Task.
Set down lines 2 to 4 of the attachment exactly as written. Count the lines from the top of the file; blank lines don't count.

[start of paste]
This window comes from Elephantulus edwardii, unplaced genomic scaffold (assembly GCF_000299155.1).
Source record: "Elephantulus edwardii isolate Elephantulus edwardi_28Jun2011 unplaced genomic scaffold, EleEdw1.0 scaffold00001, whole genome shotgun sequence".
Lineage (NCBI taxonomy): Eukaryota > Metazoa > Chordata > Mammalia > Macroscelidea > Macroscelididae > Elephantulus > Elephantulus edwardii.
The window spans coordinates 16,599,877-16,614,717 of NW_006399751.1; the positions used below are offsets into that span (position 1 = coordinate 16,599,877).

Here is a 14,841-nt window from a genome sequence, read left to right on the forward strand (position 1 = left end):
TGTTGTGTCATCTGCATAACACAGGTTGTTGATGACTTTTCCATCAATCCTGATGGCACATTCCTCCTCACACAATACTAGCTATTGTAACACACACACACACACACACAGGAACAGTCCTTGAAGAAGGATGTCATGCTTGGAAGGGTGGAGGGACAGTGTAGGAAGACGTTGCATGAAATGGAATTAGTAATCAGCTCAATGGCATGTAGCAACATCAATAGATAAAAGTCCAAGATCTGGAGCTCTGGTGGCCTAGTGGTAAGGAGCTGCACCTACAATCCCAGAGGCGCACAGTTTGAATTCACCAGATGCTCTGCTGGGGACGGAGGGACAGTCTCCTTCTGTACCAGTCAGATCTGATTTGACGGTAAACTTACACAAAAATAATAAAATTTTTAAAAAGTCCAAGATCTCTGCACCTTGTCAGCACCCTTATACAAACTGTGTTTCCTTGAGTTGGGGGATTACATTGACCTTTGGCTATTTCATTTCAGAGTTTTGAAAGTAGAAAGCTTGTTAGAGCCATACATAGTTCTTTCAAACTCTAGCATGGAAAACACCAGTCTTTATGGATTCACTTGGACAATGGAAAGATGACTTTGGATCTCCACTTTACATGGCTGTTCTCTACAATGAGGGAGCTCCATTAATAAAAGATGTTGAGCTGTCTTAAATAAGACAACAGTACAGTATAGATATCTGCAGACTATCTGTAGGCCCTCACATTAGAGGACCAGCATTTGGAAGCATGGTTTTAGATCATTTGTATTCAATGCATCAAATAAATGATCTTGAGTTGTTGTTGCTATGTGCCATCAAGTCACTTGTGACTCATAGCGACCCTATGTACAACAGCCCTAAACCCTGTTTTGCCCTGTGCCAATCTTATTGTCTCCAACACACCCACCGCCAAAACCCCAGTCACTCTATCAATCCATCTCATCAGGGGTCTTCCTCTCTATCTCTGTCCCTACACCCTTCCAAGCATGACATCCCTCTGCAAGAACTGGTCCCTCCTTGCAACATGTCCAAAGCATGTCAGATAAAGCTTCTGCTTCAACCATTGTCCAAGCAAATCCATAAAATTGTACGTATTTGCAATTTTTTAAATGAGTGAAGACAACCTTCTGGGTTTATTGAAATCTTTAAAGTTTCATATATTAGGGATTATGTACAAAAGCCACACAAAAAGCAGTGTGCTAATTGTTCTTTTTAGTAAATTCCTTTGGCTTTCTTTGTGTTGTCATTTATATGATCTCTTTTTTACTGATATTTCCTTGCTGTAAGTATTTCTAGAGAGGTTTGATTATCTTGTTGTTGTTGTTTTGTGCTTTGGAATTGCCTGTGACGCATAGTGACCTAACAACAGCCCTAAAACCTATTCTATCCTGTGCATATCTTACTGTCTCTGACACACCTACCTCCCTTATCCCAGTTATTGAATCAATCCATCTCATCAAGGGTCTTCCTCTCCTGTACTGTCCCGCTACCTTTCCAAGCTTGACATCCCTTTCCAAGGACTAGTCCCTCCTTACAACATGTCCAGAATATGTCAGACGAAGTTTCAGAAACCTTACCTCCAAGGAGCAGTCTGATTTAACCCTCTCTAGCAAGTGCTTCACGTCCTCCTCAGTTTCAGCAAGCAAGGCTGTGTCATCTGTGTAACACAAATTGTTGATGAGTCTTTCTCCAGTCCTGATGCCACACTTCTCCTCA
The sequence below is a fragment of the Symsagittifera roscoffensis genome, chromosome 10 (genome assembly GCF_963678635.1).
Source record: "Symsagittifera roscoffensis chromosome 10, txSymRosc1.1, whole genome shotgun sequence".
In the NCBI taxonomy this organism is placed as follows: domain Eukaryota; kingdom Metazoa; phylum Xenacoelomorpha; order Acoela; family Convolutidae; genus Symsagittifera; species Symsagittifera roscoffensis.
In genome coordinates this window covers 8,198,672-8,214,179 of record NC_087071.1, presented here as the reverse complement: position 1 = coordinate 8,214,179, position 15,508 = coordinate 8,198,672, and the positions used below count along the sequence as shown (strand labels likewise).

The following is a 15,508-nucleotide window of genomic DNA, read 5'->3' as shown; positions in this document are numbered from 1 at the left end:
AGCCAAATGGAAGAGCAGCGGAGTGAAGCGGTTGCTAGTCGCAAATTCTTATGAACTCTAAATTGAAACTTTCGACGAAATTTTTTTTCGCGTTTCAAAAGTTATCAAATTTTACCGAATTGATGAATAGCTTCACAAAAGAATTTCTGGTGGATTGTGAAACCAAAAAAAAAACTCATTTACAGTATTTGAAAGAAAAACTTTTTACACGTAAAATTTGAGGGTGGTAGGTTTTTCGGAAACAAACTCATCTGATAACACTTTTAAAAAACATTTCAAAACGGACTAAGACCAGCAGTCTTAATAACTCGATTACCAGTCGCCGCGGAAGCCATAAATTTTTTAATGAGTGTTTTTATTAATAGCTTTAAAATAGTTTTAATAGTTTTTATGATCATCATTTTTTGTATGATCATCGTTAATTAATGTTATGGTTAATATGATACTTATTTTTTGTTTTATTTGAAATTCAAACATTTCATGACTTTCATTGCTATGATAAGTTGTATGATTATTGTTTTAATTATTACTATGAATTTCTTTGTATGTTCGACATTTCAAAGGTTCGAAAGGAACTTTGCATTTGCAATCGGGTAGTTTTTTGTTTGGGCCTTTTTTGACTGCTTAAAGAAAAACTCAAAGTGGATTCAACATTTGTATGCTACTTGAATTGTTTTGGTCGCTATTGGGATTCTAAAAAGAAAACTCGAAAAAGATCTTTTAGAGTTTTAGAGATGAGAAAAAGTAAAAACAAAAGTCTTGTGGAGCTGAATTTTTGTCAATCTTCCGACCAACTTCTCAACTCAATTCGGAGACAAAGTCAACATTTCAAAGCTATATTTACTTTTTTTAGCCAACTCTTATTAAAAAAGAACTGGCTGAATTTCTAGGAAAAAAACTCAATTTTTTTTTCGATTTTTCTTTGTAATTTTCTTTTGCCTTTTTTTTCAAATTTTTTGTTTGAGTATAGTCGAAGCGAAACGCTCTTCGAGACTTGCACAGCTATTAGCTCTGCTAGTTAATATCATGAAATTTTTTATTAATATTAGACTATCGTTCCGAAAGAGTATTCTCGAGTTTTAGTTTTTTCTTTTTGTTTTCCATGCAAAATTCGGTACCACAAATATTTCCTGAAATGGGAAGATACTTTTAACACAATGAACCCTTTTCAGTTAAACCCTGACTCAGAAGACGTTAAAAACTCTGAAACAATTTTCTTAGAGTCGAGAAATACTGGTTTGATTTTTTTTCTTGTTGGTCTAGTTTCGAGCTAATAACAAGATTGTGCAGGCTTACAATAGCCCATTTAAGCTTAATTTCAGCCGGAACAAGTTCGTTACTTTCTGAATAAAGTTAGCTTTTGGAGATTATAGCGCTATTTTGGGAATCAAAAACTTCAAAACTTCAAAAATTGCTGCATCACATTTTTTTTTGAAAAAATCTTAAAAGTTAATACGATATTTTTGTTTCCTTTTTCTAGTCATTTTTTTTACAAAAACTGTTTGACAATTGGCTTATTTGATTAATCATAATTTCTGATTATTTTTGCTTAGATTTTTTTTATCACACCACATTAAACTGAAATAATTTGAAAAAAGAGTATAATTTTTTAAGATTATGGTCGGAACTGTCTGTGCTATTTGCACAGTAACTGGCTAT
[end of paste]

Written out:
Source record: "Elephantulus edwardii isolate Elephantulus edwardi_28Jun2011 unplaced genomic scaffold, EleEdw1.0 scaffold00001, whole genome shotgun sequence".
Lineage (NCBI taxonomy): Eukaryota > Metazoa > Chordata > Mammalia > Macroscelidea > Macroscelididae > Elephantulus > Elephantulus edwardii.
The window spans coordinates 16,599,877-16,614,717 of NW_006399751.1; the positions used below are offsets into that span (position 1 = coordinate 16,599,877).